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Asking permission is key to collecting underinsured motorist benefits

December 4, 2013 by Steven M. Gursten

Craig v. Larson provides cautionary tale for all attorneys about settling a car accident claim without  first getting consent from UIM insurer

Patricia Ann Craig’s story should be a cautionary tale for any personal injury attorney trying to collect underinsured motorist (UIM) benefits.  It highlights some of the additional challenges that underinsured motorist claims pose in the minority of states like  Michigan, where settling a car accident case without receiving written permission first will prove fatal to making a successful underinsured motorist claim and settling for policy limits with the underlying torfeasor.

The lesson: Do exactly what your No Fault UIM insurer tells you to do … Exactly (no matter how unfair your own client’s insurance company is acting) … or you risk your own legal malpractice case!

Ms. Craig might have been to collect as much as $300,000 in UIM benefits for her pain and suffering after she was seriously injured in a car crash. But instead, she’s stuck with the $80,000 she recovered from the at-fault driver who caused the motor vehicle accident.

What did Ms. Craig’s lawyer do wrong?

Because Ms. Craig didn’t follow the rules in her UIM policy, said a unanimous Michigan Court of Appeals panel in Craig v. Larson, and thus, she is excluded from collecting benefits under her $300,000 UIM policy with Frankenmuth Insurance Company.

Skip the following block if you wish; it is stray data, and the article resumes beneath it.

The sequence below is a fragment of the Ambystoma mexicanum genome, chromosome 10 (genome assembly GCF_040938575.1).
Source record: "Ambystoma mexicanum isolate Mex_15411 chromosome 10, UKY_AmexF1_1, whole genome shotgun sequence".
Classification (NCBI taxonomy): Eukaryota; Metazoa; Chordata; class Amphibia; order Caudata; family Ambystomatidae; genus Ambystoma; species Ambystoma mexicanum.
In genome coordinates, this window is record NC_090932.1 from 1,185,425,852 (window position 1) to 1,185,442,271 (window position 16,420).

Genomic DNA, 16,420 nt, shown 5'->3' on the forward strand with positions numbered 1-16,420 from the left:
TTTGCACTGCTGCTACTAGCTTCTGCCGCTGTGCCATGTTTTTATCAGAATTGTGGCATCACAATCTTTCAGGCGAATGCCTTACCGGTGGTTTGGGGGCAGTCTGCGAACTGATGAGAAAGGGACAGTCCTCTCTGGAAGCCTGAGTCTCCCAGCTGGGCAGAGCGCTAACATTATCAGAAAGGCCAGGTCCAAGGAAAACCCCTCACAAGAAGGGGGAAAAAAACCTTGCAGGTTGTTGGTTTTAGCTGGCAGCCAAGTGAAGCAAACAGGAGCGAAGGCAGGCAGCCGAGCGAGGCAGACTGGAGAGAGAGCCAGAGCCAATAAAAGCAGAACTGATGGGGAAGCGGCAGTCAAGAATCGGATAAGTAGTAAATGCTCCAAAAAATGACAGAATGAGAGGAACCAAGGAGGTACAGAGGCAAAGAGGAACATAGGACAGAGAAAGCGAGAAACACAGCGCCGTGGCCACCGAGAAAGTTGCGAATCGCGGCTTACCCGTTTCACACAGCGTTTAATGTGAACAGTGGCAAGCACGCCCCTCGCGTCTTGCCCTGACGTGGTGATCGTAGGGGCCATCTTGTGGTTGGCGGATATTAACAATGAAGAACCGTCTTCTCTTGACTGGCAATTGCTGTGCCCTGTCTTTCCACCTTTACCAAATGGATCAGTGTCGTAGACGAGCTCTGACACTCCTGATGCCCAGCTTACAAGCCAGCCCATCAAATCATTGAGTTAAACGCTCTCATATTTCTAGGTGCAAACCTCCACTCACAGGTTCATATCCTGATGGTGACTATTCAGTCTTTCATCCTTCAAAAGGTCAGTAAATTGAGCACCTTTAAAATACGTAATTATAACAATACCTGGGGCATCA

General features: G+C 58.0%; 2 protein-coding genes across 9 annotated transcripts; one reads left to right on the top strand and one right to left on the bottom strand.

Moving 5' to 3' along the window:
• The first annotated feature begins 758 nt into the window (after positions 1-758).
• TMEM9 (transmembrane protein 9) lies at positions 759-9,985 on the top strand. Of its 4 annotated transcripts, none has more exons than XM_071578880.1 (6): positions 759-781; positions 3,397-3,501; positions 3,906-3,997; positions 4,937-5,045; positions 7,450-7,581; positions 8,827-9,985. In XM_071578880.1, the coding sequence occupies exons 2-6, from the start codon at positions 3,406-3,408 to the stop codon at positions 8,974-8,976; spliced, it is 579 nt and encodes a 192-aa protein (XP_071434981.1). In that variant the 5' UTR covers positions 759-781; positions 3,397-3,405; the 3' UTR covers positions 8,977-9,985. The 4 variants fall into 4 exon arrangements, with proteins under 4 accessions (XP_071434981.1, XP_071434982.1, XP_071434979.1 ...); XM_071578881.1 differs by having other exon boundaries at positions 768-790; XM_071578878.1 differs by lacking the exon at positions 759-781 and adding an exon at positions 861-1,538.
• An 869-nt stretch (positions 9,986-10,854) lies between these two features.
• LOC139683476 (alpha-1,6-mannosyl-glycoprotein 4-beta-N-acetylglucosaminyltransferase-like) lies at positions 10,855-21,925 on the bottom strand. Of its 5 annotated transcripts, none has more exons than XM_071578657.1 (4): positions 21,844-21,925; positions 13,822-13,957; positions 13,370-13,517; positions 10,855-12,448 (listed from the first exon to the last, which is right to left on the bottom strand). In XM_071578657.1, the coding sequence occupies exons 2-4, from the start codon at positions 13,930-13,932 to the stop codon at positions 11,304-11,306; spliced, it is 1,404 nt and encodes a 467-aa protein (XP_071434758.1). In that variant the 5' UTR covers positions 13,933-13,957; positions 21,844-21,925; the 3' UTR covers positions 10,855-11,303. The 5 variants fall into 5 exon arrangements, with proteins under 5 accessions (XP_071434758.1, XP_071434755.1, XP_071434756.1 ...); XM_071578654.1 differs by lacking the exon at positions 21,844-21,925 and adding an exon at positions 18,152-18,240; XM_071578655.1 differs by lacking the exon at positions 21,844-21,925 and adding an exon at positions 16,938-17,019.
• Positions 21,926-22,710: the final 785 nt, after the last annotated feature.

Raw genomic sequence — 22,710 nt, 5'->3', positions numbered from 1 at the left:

Ms. Craig’s UIM policy provided that Frankenmuth would:

“[N]ot provide Underinsured Motorist Coverage for bodily injury sustained by any person … If that person or legal representative settles the bodily injury claim without our consent.”

Where Ms. Craig’s lawyer went wrong, according to the court, was when:

She “entered into a mutual acceptance of the case evaluation award” [of $80,000] with the at-fault driver and his liability insurer “without first obtaining the consent” of Frankenmuth.

Despite the attorney’s insistence to the contrary, the appellate judges concluded that Ms. Craig’s  “mutual acceptance” of the case evaluation award was “a settlement” of her “bodily injury claim” for purposes of the UIM policy’s exclusion provision.

My own opinion: Michigan’s UIM laws are terribly unfair.  The majority of states in the country today do not nearly impose these kind of form over substance hurdles to collecting UIM, and this leads to horrible abuse. Some insurance companies, most notably Farm Bureau Insurance Company, seem to exercise almost no good faith in letting their own insureds – who have paid good money for these policies – ever collect from the at-fault driver’s auto insurance policy. This occurs even when the other insurance company is practically begging to settle the case and offer its policy limits.  With our courts and particularly our Supreme Court as it currently is, do not expect this law to change anytime soon.

Tread very carefully when proceeding with UIM-underinsured cases if you are unfamiliar with this area of law, for the potential to make a mistake is very high.

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